Oct. 14 (Bloomberg) -- The rate at which London-based banks say they can borrow for three months in dollars rose for the 26th straight day, reaching the highest level since August 2010.
The London interbank offered rate, or Libor, for dollar loans climbed to 0.40472 percent from 0.40306 percent yesterday, data from the British Bankers’ Association showed. That’s the highest since Aug. 9, 2010.
Credit Agricole SA submitted the highest rate today among the contributing panel of 19 lenders, at 0.4650 percent, up from 0.4625 percent yesterday. HSBC Holdings Plc posted the lowest, at 0.2750 percent, unchanged from yesterday.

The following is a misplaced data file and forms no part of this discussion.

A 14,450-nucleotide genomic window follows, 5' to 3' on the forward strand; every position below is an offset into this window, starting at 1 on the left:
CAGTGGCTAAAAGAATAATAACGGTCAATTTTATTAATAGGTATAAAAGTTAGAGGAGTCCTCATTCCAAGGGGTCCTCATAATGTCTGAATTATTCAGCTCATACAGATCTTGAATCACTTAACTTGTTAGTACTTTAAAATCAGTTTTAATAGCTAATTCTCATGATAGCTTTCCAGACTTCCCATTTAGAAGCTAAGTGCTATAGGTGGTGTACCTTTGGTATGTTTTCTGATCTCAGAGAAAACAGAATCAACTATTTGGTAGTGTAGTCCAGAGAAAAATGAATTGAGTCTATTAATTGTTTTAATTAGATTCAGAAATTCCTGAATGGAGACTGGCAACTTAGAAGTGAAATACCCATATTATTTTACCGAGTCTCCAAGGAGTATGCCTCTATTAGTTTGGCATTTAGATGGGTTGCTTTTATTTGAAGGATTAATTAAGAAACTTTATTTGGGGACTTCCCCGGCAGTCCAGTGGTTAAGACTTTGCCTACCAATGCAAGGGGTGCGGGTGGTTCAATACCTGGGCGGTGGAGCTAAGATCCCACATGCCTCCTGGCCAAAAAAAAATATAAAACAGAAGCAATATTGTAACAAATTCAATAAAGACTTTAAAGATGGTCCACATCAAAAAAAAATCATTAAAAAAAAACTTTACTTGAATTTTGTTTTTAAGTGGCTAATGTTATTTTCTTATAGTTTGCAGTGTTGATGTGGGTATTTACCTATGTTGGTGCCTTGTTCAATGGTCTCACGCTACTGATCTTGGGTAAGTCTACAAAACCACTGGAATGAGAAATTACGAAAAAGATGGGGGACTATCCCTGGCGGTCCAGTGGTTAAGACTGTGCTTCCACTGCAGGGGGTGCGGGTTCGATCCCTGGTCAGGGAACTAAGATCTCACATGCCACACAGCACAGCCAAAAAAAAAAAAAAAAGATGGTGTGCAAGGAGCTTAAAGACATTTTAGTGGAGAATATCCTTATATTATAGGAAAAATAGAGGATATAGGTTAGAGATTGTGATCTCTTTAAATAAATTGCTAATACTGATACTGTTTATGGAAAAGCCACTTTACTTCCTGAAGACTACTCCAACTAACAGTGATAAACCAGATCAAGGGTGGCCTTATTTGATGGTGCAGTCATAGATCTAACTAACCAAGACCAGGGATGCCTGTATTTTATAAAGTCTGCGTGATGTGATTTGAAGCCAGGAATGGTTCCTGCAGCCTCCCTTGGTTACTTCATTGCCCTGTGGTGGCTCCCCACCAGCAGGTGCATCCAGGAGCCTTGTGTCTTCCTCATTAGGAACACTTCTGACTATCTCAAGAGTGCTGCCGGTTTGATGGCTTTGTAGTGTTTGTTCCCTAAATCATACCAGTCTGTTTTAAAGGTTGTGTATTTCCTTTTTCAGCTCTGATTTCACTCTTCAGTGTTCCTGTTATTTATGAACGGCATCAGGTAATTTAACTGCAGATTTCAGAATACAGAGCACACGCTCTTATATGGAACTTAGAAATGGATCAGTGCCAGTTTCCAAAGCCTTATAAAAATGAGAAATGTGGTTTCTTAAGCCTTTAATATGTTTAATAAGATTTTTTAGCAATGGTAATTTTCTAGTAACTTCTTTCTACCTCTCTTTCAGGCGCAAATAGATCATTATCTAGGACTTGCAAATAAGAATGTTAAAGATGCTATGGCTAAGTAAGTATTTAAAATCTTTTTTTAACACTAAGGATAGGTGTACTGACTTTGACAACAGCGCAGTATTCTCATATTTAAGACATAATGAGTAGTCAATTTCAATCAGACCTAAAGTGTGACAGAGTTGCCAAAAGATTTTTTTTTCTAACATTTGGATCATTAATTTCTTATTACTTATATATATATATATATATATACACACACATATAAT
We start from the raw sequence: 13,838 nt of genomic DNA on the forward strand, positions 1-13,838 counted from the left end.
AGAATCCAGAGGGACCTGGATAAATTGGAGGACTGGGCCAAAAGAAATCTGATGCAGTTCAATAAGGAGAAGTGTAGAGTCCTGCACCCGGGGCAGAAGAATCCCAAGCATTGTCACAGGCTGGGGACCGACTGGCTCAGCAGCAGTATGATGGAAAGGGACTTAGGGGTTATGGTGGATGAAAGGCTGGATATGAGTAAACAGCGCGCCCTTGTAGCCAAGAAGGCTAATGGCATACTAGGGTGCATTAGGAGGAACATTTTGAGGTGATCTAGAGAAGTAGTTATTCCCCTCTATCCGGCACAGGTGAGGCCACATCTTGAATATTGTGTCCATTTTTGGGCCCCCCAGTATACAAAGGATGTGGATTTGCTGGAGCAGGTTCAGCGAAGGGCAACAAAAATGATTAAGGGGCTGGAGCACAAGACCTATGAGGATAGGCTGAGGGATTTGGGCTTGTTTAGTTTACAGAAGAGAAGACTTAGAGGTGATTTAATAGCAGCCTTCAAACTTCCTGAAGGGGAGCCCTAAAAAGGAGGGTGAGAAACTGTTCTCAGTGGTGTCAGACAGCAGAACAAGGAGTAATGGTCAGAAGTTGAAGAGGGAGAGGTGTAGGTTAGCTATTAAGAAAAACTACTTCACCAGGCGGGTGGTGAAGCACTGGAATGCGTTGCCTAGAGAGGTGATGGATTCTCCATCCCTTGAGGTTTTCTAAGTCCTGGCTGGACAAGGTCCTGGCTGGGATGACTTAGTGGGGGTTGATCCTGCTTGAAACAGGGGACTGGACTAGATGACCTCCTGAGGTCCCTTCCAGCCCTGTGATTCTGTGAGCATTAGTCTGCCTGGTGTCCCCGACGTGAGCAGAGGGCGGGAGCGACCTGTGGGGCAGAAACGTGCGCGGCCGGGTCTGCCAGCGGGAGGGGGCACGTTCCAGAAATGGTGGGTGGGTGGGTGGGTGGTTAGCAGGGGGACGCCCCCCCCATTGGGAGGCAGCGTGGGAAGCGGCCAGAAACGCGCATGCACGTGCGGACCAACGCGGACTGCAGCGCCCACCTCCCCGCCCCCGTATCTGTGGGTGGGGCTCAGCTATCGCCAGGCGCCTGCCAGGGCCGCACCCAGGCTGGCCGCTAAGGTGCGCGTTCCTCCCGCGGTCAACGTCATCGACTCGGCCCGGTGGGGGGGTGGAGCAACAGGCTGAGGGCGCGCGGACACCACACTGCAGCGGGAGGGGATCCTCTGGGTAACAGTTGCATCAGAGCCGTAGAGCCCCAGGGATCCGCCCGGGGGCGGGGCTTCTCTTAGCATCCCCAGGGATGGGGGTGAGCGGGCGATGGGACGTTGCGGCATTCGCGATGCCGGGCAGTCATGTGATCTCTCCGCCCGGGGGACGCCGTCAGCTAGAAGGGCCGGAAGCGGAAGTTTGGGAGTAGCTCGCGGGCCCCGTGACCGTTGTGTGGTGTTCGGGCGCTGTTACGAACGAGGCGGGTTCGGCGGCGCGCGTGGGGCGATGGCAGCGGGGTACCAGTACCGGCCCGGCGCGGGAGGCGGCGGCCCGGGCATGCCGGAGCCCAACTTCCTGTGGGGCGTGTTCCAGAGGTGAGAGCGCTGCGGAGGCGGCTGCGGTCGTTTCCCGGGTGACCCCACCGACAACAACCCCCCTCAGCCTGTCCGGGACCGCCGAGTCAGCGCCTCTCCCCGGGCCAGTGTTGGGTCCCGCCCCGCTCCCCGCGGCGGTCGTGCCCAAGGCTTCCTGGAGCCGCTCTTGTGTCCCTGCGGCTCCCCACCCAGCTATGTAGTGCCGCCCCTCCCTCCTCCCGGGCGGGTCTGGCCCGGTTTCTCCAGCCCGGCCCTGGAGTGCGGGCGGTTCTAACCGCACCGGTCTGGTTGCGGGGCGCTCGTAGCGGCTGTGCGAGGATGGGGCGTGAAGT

The dollar Libor-OIS spread, a gauge of banks’ reluctance to lend, widened to 32.57 basis points at 12:07 p.m. London time, from 31.91 basis points yesterday. That’s the most since July 21, 2010.
The TED spread, or the difference between what lenders and the U.S. government pay to borrow for three months, widened to 38.95 basis points from 38.79 basis points yesterday. It reached 39.75 basis points on Oct. 11, the highest level since June 28, 2010.
--Editors: Mark McCord, Nicholas Reynolds
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